FREQUENTLY ASKED QUESTIONS
What are the potential complications of the procedure? Although we do not anticipate any complications, occasionally they do occur. These can include, but are not limited to infection, wound problems, continued pain, loosening of the prosthesis, nerve injury, need for secondary surgery, and blood clots in the leg. If any of these issues occur, we will work together to resolve the problem.
How long is the hospital stay? Typically, patients are in the hospital for one or two nights after an ankle replacement surgery.
Will I have any physical therapy? A physical therapist will generally see you in the hospital to work on using crutches, a walker, or a rolling knee scooter for mobilization purposes. It may be beneficial to do some outpatient physical therapy as you start walking.
How mobile will I be when I leave? Remember, the first week you are primarily going to rest and keep the leg elevated. If you have a large number of stairs you should arrange to have someone help you or possibly sleep on the first floor of your home. It is generally at least 3 weeks before you can start walking on your ankle
What type of cast will I have when I leave the hospital? A splint is placed in surgery to immobilize the ankle and usually remains in place until the first office visit. At that time, a cast or boot will be utilized depending on any additional procedures that were required in addition to the ankle replacement.
What will my office visit routine be? We usually have the patient return to the office at 2-3 weeks following surgery. The splint is taken off, the incision is checked, and a cast or boot is placed. A removable walking boot is applied at 3-6 weeks following surgery and the patient transitions into a regular shoe around 6-12 weeks. Typical office visits are at 2 weeks, 6 weeks, 12 weeks, 6 months, 12 months, and yearly thereafter.
What is the recommended time for bedrest? At home, we want you to elevate your leg for the first week. It is safe to mobilize for eating and using the restroom, but otherwise you should elevate your leg as much as possible. Periodically, move your toes, bend your knee, and lift your leg up and down with straight leg raises to improve blood flow and to exercise your muscles. After the first week, we expect you will become more active. It is still helpful to elevate the extremity when you are relaxing after activity for the first couple months.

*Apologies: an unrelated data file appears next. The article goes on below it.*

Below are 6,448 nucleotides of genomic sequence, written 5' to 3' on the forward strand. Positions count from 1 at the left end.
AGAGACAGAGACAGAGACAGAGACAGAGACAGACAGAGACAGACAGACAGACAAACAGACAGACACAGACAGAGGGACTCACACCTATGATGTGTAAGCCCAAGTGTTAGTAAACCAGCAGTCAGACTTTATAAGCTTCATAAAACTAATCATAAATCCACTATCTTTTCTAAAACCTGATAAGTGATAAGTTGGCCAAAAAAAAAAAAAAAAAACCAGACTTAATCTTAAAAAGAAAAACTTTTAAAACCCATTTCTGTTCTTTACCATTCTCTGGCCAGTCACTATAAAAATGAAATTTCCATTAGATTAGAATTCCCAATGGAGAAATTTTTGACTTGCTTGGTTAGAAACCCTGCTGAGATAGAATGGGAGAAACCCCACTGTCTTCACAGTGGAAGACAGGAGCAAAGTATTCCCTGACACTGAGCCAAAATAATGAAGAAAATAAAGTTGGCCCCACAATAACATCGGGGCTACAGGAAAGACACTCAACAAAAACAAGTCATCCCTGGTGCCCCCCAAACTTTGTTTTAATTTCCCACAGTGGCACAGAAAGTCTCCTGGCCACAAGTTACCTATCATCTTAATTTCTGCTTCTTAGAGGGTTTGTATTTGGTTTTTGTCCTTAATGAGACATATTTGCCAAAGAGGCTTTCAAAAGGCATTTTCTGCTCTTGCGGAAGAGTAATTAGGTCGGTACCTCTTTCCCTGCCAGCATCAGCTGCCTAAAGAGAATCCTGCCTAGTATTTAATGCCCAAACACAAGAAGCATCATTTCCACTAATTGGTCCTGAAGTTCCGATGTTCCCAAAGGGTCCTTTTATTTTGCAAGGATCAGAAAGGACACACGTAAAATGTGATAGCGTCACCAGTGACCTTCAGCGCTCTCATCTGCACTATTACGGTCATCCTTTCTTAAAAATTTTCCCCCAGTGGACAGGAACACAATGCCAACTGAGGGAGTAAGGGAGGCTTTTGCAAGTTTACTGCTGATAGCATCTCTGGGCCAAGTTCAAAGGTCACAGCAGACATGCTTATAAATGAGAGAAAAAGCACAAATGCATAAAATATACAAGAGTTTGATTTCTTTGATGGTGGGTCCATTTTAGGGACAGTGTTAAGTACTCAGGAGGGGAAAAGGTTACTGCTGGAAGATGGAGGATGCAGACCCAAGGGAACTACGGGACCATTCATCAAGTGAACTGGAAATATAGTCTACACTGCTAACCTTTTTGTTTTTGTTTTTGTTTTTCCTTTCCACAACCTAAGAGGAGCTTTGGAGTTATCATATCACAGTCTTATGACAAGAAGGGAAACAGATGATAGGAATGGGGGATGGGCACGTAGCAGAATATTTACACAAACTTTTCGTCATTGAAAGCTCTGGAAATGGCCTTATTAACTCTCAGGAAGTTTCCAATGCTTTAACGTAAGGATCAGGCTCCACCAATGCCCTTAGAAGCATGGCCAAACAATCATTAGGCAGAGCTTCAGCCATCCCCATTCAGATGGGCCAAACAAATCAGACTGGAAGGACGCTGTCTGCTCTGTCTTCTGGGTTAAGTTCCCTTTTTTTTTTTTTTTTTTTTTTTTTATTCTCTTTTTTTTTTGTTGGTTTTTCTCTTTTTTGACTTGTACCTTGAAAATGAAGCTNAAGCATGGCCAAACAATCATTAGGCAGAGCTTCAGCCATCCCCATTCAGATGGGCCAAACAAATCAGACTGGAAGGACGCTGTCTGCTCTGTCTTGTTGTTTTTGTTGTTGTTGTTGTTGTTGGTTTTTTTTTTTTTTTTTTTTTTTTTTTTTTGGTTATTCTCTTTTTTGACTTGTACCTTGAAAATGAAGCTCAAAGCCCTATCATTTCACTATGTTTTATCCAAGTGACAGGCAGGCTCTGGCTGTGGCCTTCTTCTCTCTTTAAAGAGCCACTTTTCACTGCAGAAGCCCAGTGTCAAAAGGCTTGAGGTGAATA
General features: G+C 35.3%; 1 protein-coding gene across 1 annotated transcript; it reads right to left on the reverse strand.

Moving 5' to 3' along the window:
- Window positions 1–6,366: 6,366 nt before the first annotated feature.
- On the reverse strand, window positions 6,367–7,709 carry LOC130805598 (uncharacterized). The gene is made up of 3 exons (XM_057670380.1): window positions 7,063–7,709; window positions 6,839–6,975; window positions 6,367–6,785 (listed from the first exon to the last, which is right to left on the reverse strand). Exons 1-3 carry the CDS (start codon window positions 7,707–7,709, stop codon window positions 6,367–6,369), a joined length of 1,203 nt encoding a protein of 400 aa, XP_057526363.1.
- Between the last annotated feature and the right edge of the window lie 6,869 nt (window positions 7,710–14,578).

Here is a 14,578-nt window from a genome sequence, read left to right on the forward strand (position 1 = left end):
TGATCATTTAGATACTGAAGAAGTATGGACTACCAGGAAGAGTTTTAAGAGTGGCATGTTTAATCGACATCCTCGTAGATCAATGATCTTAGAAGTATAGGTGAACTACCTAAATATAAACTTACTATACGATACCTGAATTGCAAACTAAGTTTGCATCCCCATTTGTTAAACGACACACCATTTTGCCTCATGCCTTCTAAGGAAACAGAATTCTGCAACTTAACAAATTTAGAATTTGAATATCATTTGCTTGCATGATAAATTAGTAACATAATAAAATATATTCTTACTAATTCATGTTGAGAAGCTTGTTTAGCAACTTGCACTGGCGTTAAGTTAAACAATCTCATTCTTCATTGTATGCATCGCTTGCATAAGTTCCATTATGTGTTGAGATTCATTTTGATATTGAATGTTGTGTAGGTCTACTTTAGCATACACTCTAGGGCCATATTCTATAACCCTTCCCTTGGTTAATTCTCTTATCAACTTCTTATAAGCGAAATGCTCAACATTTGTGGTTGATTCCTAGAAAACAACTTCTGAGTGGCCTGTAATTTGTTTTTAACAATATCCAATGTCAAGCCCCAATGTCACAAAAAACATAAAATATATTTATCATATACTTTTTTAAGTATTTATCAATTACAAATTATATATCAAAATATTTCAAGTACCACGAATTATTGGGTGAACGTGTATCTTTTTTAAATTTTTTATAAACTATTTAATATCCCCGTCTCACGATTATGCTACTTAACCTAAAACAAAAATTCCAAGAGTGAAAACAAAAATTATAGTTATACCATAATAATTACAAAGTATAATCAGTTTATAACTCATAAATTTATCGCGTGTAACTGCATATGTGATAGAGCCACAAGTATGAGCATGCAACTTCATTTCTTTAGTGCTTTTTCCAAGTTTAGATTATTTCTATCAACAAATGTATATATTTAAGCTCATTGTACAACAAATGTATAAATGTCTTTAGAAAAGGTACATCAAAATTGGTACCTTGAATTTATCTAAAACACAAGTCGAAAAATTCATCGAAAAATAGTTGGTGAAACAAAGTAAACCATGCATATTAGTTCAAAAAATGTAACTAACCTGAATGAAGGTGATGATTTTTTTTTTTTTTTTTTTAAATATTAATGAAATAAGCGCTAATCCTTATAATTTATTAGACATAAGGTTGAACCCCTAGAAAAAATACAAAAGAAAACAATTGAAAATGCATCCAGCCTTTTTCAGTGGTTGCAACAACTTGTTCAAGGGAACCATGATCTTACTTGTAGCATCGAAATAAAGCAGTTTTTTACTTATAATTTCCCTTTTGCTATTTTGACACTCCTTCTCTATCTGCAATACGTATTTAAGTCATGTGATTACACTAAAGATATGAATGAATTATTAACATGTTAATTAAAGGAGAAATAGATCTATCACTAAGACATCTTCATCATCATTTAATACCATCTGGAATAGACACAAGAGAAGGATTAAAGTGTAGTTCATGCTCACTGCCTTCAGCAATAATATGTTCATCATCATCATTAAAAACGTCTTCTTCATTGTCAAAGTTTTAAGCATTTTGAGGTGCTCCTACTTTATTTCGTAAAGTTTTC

Should I use ice on my ankle? Ice is not necessary. You will be in a splint with thick padding underneath that will preclude any benefit that the ice would have otherwise provided. Ice can also be dangerous with your nerve block since your leg can be numb. Elevation is the most important thing to decrease swelling.
What is the best approach for bathing?
Either double garbage bags with duct tape above the knee or a cast cover protection sleeve can be used for showering. Medical supply stores sell cast covers made specifically for bathing. When using plastic bags, two may be better than one, and be sure to reinforce with tape around the leg to avoid leaks. Taking a bath is difficult and not generally recommended. Sponge bathing is a sure way to keep your cast dry and is recommended for at least the first week.
What is the estimated full time of recovery? Most of the improvement is in the first 3 months, but this is variable for each person. Frequently, improvement is seen for up to a year.
Will the ankle joint set off alarms in the airport? Sometimes. There is no documentation we can provide to avoid airport security screening. Please be polite to security agents as they have an increasingly difficult job in trying to protect us.
Are there any restrictions or changes in lifestyle? We want you to remain active. Exercise is vitally important for your overall health. Swimming, walking, cycling, and the elliptical are a few options for low-impact exercise. Running is not recommended. Remember the plastic spacer in your ankle is very small, and it is carrying your entire body weight. There are things you can avoid to protect your ankle such as: running, jumping, or carrying heavy loads. Many patients will find that a successful ankle replacement may even increase their activity level due to significant pain relief.